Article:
The number of Australians drinking alcohol is rising

New data from Roy Morgan claims that the number of Australians drinking alcohol has increased in the 12 months to September 2021, but Alcohol Beverages Australia (ABA) has told The shout, this does not equate to increased consumption or harmful drinking.

Roy Morgan’s alcohol consumption report shows that a total of 13,894,000 Australians (69.6 per cent) aged 18+ consumed alcohol over an average four-week period, up from 13,179,000 (66.4 per cent) a year earlier.

Wine, spirits and RTDs showed significant increases, while the number of people drinking beer also increased.

The number of Australians drinking wine rose from 8,539,000 Australians (43.0 per cent) to 9,263,000 (46.4 per cent) during the year, while 6,670,000 Australians (33.4 per cent) drank alcohol in the middle of 2021, up from 8.00121.03.00121. cents) a year earlier.

The results were not so positive for other types of alcohol, with fewer Australians now drinking cider, liqueurs and fortified wines compared to a year ago.

Roy Morgan CEO Michele Levine said: “In the year to June 2006, almost three quarters of Australian adults, 73.5 per cent, drank an alcoholic beverage on average in four weeks. This incidence fell to a low of 65.7 per cent below the nationwide lockdown in June quarter 2020.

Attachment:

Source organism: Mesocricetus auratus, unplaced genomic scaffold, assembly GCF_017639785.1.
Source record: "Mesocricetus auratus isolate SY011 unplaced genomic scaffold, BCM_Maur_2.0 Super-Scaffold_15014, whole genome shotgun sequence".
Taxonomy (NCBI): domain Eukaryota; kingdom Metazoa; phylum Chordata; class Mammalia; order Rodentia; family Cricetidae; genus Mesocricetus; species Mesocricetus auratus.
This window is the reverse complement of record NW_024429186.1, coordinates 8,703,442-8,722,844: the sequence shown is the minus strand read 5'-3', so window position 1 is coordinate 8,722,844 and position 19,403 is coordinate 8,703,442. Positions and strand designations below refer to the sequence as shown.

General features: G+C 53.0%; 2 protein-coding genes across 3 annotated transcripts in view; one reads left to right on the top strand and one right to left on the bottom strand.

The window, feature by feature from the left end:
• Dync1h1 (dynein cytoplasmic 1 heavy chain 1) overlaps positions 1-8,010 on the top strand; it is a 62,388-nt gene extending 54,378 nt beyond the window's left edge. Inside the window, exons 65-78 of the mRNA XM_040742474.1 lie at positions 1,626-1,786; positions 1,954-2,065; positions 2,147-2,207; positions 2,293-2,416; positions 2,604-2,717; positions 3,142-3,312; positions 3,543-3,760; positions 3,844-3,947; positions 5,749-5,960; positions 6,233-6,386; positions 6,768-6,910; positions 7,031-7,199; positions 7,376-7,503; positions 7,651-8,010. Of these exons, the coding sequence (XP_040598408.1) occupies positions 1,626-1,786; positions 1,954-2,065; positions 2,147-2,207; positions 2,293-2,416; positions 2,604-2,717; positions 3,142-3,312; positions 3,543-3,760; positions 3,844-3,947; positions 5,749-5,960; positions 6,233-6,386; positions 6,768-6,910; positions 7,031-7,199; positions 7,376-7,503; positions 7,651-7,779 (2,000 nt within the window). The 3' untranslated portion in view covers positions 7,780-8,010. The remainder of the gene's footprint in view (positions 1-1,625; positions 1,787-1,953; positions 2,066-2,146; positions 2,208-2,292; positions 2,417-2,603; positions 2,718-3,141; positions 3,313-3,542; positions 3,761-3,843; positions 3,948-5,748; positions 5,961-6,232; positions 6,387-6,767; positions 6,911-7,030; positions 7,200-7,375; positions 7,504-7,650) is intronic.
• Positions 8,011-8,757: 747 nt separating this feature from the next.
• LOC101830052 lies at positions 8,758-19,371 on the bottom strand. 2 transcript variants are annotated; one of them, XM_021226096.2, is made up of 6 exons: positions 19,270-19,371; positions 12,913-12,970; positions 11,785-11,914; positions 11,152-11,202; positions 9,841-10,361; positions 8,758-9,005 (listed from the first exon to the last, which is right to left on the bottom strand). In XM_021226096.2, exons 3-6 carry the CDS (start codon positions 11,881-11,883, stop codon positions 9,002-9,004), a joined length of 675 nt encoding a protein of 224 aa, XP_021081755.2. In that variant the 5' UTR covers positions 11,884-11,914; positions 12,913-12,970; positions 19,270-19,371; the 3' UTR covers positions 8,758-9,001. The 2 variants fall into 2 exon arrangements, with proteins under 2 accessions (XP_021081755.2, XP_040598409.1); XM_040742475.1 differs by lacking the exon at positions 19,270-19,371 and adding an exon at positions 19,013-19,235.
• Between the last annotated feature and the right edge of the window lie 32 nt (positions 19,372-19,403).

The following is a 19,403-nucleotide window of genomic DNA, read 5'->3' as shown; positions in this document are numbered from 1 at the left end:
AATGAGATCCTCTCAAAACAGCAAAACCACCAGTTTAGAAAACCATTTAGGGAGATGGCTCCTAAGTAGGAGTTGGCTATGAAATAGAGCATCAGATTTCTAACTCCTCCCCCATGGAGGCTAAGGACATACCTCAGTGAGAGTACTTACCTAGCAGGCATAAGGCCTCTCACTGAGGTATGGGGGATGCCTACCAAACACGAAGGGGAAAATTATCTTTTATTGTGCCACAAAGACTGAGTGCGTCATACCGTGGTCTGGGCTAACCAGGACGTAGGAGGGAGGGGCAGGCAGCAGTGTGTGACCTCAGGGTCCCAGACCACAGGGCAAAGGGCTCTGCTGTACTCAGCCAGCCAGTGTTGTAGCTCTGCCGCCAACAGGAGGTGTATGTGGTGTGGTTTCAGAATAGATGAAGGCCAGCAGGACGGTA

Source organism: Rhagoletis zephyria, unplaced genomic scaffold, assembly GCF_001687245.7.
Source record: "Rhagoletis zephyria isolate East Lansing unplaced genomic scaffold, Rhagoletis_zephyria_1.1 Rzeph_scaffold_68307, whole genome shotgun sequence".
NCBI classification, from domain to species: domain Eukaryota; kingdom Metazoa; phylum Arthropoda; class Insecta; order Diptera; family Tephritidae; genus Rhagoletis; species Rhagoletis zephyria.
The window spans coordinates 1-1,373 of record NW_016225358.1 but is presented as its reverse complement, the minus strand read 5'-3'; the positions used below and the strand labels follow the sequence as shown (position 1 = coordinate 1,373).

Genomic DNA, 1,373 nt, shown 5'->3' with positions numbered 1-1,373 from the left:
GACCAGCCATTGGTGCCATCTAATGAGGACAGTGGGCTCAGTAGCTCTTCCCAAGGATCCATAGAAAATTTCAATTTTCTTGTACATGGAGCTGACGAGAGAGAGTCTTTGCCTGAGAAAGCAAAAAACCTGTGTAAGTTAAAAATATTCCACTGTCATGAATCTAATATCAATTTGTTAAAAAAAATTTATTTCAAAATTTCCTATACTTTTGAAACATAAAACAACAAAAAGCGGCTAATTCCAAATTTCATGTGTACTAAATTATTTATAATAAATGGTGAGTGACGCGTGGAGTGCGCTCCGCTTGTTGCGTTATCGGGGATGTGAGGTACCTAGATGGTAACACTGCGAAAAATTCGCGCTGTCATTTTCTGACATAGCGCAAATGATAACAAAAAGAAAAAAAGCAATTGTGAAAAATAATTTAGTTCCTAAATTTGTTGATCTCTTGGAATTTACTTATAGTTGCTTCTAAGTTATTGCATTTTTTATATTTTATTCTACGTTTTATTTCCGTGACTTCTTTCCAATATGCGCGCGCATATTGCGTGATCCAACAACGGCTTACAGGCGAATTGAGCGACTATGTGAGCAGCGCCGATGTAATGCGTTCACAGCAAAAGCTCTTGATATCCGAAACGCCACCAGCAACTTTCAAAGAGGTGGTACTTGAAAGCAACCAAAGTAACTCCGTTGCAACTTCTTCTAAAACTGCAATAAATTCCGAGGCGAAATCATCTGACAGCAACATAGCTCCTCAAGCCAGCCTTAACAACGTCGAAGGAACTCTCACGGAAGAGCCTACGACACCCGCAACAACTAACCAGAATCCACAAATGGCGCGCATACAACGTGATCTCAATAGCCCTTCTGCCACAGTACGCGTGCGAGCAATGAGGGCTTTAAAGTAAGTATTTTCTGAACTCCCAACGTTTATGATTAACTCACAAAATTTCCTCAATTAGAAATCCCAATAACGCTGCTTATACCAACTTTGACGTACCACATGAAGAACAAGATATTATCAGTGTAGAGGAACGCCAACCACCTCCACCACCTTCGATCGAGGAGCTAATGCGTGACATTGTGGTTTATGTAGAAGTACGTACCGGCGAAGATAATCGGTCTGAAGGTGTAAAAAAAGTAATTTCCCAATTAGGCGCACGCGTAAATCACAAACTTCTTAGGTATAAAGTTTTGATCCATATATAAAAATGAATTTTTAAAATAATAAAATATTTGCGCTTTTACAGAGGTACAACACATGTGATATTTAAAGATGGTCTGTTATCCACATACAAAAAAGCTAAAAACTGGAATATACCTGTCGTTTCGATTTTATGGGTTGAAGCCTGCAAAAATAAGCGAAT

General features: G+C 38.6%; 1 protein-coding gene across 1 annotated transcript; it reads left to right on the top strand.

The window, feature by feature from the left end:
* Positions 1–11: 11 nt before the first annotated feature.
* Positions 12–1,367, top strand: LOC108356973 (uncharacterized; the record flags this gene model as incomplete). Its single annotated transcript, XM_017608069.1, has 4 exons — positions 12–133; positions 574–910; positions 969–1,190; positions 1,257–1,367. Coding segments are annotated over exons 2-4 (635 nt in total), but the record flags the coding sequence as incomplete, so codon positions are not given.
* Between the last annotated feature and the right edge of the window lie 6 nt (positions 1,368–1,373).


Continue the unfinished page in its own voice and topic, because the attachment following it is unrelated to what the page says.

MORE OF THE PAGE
“Roy Morgan will keep a close eye on the development trends in the alcohol market for the rest of 2021 and into next year as Australia continues to open up and enters a period of ‘COVID normal’. The return of a number leisure opportunities, including travel, will present a new challenge for the alcohol market, which has enjoyed a wave of growth over the last 18 months. “

And although the number of people consuming alcohol has increased, ABA CEO Andrew Wilsmore has said The shout, this should not make people believe that there are increased levels of problem drinking.

“It is important to note that the survey results, which show an increase in the number of Australians choosing to drink, are not equal to either increased alcohol consumption or increased levels of harmful drinking,” Wilsmore said.

The good news is that harmful drinking trends are all in decline, and a large body of Covid research on drinking behavior, including the latest wastewater analysis report, has shown that the majority of Australians chose to reduce the amount they drank during lockdown or had kept their drinking at levels before Covid.

Data from national wastewater monitoring showed that Australians have continued to drink responsibly throughout the pandemic.

According to last month’s report from the National Wastewater Drug Monitoring Program, the levels of alcohol in wastewater have remained within the observed areas before the start of the pandemic.

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